Mysteries & Enigmas of Translation: Of “piropos”, praise, and pick-up lines

LINK HERE FOR SPANISH/ENLACE PARA ESPAÑOL

Dear readers,

An attractive young woman walks gracefully down the street, inspiring a gentleman standing at a storefront to call out, “¿Qué culpa tiene el árbol de haber nacido en el campo, y qué culpa mi corazón por amarte tanto?” [A tree stands on the ground where it was born, my heart by hopeless love is torn].

That rather old-fashioned scene features a free rendering into English of the sort of elegant, even poetic, compliment known in Spanish as a piropo (original meaning: a ruby or red garnet). This gallant form of praise  for  a  lady’s  charms,  though  scarcer  than  fifty or a hundred years   ago   on   the   streets   of   Zacatecas,   Ponce,  or Maracaibo (gentlemen’s remarks to ladies in the public thoroughfare now tending to the somewhat less  poetic),  still remains part of  everyday Hispanic/Latin American culture.

http://tinyurl.com/tuejanica2 offers some vintage piropos along with poetry on the subject and reflections on the waning, if not outright extinction, of the custom.

Translators  find  a  particular  challenge  and fascination  in  words  like  piropo  that name a concept either non-existent in the other language, or not central enough to the culture to have any simple means of expression. Dictionaries offer us either explanations that don’t exactly roll smoothly  off   the   tongue   (the Oxford Concise’s  “flirtatious/flattering  comment”),  or expressions that lose the spice and charm of the original (the Espasa-Calpe’s rather flat “compliment”).Some even use the still more pedestrian translation “line,” as in something a fellow might routinely use in a bar—likely far less poetic or gallant than what’s meant by  piropo.

Your thoughts, readers? Is there a good English equivalent for piropo—the word itself, or the custom it names?

¡Buenas palabras!

Copyright ©2012 Pablo J. Davis. Se reservan todos los derechos. All Rights Reserved. A version of this essay was first published, alongside its Spanish version, in La Prensa Latina, Memphis, Tennessee, on 19 August 2012.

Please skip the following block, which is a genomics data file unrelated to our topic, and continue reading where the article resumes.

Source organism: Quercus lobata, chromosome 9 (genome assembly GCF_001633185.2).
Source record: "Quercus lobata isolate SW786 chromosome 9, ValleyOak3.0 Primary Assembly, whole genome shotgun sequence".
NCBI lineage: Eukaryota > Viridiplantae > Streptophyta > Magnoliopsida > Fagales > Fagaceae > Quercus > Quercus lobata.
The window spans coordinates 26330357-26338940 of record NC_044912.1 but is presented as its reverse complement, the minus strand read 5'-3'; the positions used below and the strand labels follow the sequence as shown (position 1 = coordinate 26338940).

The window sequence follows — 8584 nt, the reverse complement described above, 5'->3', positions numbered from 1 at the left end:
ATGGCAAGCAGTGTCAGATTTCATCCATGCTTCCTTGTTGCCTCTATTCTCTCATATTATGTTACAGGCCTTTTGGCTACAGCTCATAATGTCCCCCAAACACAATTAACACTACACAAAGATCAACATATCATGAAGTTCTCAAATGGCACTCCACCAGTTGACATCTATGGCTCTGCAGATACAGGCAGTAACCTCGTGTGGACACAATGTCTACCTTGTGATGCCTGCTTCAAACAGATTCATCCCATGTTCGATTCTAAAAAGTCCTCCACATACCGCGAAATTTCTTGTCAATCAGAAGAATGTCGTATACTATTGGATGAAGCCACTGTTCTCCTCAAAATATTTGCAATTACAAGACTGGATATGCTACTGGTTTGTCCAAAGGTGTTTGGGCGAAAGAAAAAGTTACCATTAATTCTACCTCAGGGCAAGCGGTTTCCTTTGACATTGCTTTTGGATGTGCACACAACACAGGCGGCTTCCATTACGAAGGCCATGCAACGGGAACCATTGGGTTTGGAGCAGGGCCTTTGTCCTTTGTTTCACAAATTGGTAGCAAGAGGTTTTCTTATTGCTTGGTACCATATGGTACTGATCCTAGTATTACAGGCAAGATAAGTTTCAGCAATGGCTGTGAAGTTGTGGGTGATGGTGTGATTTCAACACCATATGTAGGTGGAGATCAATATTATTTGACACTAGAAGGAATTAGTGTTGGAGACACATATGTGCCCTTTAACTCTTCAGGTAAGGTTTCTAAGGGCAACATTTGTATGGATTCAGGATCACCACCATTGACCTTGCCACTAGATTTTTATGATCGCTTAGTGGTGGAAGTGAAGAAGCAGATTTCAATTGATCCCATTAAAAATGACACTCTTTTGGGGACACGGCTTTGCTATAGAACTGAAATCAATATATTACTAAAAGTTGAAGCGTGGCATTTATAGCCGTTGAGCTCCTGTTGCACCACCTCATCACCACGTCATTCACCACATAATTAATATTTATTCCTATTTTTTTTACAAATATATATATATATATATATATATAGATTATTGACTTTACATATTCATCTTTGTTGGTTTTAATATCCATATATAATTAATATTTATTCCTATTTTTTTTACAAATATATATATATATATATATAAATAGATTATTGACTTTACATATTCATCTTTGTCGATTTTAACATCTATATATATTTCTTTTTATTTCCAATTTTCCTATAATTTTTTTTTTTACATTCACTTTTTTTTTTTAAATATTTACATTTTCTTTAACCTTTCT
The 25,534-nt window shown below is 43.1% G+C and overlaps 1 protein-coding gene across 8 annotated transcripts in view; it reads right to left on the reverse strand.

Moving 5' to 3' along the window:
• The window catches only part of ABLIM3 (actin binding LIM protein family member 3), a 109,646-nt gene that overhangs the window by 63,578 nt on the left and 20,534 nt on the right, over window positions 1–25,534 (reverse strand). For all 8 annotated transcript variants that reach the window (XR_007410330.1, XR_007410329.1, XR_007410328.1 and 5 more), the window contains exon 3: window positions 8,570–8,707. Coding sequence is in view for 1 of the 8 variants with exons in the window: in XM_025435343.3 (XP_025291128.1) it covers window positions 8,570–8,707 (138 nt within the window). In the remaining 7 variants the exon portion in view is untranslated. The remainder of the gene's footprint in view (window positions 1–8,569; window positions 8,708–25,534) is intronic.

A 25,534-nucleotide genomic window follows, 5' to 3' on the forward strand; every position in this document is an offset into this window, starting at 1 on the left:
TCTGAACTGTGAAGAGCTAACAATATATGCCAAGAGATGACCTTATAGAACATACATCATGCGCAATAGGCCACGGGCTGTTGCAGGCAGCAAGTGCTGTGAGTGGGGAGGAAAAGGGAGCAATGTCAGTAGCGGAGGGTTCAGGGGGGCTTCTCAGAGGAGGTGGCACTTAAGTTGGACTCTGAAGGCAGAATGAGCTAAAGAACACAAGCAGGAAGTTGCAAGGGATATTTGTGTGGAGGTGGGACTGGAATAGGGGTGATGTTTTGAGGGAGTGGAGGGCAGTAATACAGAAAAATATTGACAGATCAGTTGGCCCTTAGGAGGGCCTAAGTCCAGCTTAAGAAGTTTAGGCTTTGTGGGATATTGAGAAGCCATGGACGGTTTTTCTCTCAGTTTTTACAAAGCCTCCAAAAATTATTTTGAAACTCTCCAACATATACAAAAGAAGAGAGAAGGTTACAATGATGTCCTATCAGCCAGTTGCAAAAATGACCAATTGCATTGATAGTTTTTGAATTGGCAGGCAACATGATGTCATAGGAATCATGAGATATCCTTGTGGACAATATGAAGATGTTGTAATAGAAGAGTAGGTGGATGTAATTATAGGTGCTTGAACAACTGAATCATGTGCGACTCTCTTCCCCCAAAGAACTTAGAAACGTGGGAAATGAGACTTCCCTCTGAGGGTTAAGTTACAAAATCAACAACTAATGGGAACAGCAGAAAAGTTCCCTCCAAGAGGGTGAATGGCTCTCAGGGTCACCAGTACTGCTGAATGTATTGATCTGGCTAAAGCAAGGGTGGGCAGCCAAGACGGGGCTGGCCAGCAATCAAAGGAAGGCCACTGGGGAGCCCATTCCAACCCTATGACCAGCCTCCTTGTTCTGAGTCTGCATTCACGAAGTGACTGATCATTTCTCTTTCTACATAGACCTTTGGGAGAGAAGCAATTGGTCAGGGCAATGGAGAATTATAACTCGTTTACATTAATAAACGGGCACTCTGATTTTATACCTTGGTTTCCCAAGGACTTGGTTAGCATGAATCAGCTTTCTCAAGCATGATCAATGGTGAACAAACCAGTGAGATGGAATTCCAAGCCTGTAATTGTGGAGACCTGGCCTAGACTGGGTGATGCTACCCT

LINK HERE FOR SPANISH/ENLACE PARA ESPAÑOL

About Pablo Julián Davis
Pablo Julián Davis, PhD, ATA Certified Translator (Engl>Span) and Supreme Court of Tennessee Certified Interpreter (EnglSpan), offers world-class Spanish/English language services including translation, interpreting, copywriting, and editing in both languages. His specialties are legal, business, medical, and humanities/education; he has wide experience in other fields as well. Also offered: interactive and transformative cultural-awareness training for companies, non-profits, communities, government agencies, institutions of faith, and other audiences. (See just a small sampling of testimonials from happy and satisfied clients: interfluency.com/testimonials.html) The ability to move effectively from language to language - which necessarily also means moving between cultures - has likely never been at a greater premium than it is in today's world. That ability is what we mean by Interfluency TM.

2 Responses to Mysteries & Enigmas of Translation: Of “piropos”, praise, and pick-up lines

  1. Pingback: Misterios y Enigmas de la Traducción: el piropo y lo (casi) intraducible « Interfluency: Translation+Culture

  2. Lucarna says:

    Nice article! Herewith my own experience on the matter: https://lucarna.wordpress.com/2016/07/17/untranslatable-writings/

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